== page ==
Lack of proper national guidelines causing Indonesians to rely on folk beliefs to enforce anti-coronavirus measures
Sragen Regency isn’t unique in using unorthodox practices to deter people from breaking quarantine measures. The village of Kepuh, also in central Java, has resorted to using people dressed as ghosts to jump out at unsuspecting passers-by, scare them into running back home, and then gliding off into the darkness.
“We wanted to be different and create a deterrent effect because ‘pocong’ are spooky and scary,” said Anjar Pancaningtyas, head of a youth group in Kepuh. Pancaningtyas coordinated with local police in an effort to promote social distancing among villagers.
“Pocong,” as the ghosts are called, are supernatural figures in Indonesian folklore. Similar to Egyptian mummies, they’re described as being wrapped in white burial shrouds typical of Islamic funerals. The faces of the pocong are uncovered, powdered and covered in eyeliner. According to Indonesian folk beliefs, the pocong represent the trapped souls of the dead.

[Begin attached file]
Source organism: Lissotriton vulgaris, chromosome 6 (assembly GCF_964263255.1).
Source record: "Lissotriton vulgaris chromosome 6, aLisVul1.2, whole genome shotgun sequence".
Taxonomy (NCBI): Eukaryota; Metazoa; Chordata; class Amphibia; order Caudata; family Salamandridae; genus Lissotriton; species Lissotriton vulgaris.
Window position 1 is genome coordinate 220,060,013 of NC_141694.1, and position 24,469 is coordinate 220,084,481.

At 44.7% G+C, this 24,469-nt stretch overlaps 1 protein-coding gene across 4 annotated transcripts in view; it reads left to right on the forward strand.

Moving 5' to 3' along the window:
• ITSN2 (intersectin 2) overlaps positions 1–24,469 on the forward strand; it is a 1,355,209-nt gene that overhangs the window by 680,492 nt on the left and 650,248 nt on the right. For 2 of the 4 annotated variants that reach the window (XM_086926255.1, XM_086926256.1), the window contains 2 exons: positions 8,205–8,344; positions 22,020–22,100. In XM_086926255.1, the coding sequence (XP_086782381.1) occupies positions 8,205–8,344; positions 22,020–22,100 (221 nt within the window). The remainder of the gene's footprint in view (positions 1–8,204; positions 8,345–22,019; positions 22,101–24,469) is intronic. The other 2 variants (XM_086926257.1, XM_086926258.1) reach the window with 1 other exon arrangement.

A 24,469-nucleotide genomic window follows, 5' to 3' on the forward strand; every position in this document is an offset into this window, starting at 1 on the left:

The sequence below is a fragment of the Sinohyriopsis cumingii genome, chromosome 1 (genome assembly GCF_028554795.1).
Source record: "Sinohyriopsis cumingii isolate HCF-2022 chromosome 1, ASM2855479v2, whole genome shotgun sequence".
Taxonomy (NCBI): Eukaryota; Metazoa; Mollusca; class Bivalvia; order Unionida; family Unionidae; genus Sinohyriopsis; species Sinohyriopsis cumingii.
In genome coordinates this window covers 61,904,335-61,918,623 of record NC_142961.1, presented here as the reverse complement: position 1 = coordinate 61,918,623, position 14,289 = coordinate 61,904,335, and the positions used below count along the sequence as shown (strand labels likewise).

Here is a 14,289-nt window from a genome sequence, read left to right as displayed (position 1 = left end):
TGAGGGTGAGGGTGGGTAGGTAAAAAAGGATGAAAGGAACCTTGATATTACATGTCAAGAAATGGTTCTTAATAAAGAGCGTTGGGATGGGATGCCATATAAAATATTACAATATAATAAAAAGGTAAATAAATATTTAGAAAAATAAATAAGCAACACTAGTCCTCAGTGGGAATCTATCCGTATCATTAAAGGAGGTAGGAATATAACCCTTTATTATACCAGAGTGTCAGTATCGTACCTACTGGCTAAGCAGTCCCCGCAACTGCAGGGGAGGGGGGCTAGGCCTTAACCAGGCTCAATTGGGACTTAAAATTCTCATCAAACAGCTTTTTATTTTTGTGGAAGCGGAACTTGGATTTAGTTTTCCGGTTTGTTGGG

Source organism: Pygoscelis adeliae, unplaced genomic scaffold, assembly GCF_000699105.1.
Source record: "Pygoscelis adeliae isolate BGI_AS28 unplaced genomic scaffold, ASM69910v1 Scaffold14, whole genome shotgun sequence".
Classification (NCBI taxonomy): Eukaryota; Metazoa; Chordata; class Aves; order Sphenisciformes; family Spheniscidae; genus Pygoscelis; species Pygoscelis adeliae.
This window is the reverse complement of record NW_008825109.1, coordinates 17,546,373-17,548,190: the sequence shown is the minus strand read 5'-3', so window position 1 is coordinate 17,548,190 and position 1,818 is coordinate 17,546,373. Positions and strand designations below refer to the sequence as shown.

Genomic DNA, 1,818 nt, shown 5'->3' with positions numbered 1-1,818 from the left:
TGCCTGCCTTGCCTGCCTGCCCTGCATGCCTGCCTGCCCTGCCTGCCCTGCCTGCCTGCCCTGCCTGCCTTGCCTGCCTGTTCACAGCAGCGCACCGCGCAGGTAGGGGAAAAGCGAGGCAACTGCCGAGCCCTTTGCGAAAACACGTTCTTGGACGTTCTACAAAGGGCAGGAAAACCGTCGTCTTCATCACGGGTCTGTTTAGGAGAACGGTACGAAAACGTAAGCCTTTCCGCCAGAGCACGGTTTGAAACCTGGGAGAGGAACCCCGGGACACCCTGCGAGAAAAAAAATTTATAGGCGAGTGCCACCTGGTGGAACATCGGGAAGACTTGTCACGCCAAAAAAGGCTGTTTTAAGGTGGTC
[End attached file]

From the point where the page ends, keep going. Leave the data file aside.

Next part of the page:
When the authorities first launched this unconventional tactic, it had the opposite effect. Instead of scaring people off, the pocong kept people outside – which made the police change their tactics. Now, instead of having pocong stand by in certain areas of the village, they have resorted to surprise patrols where the pocong can suddenly jump out at quarantine violators, seemingly from nowhere.
Without any strong national quarantine guidelines, Kepuh authorities believe they have no choice but to take matters into their own hands. Other than the “pocong patrols,” Kepuh has restricted movement in and out of the village and imposed a local lockdown.
Fortunately, Kepuh’s local measures seem to be working at keeping people in their homes. Karno Supadmo, a resident, said that many parents and children have not left their homes in fear of the “pocong patrols.”
However, Javanese folk beliefs aren’t always working positively for all of the island’s residents.